Roglic resists Carapaz attack to keep Vuelta lead as Gaudu takes stage 17


Primoz Roglic teetered in the final ascent but was poised to retain his Vuelta title after keeping the overall lead in the penultimate stage, a 178.2-km mountain trek from Sequeros won by France’s David Gaudu on Saturday.

The Slovenian, who lost the yellow jersey on the Tour de France in the final time trial on the penultimate day in September, was dropped by second-placed Richard Carapaz in the last climb, a 11.4-km effort at an average gradient of 7.1%, but hung on grimly to protect his lead.

Going into Sunday’s 18th and final flat stage to Madrid, Roglic leads Carapaz by 24 seconds although he had begun Saturday’s decisive stage 45 seconds clear of the Ecuadorian. Hugh Carthy is 47 seconds back.

Gaudu, who claimed his second stage win, broke into the top 10 in the general classification with a brilliant ride.

Back down the road Roglic seemed in total control when Carthy was the first to attack with about 4km to go but a brutal acceleration by Carapaz 3km from the line left the Jumbo Visma rider stuck to the tar.

As the light faded on the Alto de la Covatilla so did Roglic’s hopes as his virtual overall lead began to evaporate.

When Carapaz cut it to 16 seconds it seemed that Ineos Grenadiers might pull off a second unlikely Grand Tour victory in succession after Tao Geoghegan Hart’s amazing Giro d’Italia win a fortnight ago.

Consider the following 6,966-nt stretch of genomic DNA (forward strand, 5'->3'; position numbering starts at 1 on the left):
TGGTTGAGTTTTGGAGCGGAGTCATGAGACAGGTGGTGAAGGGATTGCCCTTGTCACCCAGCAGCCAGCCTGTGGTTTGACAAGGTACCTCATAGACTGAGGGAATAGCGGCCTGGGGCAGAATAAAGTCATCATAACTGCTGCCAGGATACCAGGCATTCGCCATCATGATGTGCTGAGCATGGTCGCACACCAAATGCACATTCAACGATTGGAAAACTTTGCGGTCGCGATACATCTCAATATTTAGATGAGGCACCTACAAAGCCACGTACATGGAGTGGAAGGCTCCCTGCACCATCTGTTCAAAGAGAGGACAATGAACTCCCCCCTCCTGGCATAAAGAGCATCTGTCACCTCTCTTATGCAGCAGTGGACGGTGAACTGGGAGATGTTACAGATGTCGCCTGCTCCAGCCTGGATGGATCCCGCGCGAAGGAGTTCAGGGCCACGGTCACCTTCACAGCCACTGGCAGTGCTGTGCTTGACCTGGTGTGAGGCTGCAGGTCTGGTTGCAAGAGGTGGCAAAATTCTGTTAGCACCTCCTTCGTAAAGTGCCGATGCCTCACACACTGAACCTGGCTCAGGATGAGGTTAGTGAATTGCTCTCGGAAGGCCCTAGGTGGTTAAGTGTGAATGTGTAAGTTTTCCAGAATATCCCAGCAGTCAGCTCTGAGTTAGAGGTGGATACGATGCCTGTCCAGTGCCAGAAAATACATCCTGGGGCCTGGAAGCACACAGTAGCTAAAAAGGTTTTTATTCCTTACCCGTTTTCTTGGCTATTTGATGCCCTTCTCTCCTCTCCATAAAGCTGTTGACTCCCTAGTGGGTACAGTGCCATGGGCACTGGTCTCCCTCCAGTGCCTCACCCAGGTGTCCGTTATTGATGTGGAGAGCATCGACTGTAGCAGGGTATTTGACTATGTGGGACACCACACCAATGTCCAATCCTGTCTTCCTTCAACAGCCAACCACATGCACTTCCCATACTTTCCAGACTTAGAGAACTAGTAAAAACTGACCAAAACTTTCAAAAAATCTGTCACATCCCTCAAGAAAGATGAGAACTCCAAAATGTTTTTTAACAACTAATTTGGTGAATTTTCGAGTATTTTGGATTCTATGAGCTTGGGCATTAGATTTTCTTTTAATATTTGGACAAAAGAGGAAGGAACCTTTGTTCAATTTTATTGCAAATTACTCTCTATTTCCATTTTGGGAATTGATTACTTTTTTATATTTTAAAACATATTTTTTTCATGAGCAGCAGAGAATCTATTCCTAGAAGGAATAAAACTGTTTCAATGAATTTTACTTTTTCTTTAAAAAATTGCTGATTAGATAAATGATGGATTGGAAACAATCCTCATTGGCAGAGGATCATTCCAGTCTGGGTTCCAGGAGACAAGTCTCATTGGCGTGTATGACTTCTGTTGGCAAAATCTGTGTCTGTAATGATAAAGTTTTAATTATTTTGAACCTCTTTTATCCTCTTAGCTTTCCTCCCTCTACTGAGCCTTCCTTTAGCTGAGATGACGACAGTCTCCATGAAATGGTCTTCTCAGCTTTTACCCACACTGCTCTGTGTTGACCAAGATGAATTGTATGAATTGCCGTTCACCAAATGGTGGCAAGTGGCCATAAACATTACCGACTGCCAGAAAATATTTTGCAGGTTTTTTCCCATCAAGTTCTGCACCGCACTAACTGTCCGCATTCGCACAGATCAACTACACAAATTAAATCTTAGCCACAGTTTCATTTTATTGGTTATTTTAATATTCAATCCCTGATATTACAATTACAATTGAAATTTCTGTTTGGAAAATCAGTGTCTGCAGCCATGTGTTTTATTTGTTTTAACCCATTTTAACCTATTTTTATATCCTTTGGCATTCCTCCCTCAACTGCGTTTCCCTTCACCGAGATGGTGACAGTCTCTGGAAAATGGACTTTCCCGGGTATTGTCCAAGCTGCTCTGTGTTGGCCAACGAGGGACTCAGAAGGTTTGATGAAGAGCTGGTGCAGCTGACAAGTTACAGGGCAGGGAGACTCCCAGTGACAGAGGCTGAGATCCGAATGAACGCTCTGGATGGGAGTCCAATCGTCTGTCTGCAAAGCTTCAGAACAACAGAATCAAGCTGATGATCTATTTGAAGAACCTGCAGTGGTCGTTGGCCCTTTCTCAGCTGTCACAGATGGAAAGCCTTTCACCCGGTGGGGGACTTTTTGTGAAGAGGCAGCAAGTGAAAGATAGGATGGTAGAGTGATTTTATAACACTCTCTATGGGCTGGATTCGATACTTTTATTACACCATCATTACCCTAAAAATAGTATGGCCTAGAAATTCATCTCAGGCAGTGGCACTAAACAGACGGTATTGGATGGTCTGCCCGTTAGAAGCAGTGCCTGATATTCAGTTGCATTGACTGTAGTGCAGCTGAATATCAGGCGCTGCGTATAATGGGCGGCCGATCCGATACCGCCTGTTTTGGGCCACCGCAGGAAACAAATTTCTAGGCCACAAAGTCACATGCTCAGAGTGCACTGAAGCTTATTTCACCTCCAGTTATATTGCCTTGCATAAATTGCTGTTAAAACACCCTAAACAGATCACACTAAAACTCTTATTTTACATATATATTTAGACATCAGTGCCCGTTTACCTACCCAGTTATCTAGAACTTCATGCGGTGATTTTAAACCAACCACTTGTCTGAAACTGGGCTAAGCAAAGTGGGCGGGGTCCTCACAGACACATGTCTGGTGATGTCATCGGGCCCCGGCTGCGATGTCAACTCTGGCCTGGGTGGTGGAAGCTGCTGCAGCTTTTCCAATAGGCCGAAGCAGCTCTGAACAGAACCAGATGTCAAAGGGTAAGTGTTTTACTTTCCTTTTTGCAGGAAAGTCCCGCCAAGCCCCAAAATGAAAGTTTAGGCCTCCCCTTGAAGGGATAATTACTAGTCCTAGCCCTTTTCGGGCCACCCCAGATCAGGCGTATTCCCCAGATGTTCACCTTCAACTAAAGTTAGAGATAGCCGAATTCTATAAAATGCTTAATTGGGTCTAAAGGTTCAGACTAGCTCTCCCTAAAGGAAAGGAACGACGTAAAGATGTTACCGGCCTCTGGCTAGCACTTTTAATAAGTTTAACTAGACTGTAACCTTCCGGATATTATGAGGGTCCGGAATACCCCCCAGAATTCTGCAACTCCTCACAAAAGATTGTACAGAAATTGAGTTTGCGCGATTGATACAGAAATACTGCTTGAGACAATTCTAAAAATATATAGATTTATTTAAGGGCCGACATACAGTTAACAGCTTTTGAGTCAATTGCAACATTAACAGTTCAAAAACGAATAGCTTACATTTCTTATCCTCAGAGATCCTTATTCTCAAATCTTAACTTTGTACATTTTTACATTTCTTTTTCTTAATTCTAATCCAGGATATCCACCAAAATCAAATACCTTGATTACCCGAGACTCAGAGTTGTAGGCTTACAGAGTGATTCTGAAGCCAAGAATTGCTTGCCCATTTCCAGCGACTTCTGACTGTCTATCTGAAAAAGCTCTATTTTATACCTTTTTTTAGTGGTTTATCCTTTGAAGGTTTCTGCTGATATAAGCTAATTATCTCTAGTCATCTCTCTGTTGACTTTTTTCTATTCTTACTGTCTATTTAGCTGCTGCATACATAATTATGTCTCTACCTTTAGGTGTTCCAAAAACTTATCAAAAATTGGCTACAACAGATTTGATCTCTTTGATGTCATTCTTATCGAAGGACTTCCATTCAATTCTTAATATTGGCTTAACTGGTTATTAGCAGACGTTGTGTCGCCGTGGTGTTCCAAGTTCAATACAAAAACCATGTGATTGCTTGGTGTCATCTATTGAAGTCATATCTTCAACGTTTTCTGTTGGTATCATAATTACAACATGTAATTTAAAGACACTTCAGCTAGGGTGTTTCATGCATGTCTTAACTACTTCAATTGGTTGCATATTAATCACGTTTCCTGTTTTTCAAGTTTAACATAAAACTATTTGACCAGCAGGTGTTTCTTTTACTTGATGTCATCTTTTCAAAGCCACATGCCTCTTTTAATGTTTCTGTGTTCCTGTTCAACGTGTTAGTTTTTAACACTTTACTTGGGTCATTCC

But Caparaz plateaued and Roglic, helped by team mate Lennard Hofstede, found something extra in the last kilometre to edge closer to putting his Tour de France heartbreak behind him as Sunday’s ride to Madrid should be a mere procession.

“It’s always good to have some exciting finishes but I had just enough so that I knew that if I rode at my own tempo then it should be enough,” said Roglic.

“I wasn’t always in control but then in the end at some point you need to stay in control and just do your thing. For sure having Hofstede, every metre that he could do, it was a really nice job from the whole team.

“What can I say, I’m super happy, and it’s a really nice way to finish the season.”

David Gaudu produced a sensational final climb to catch and pass Gino Mader and Ion Izagirre and cross the line 28 seconds clear of Mader as he moved to eighth in the general classification on his first Grand our as a team leader with Groupama-FDJ.


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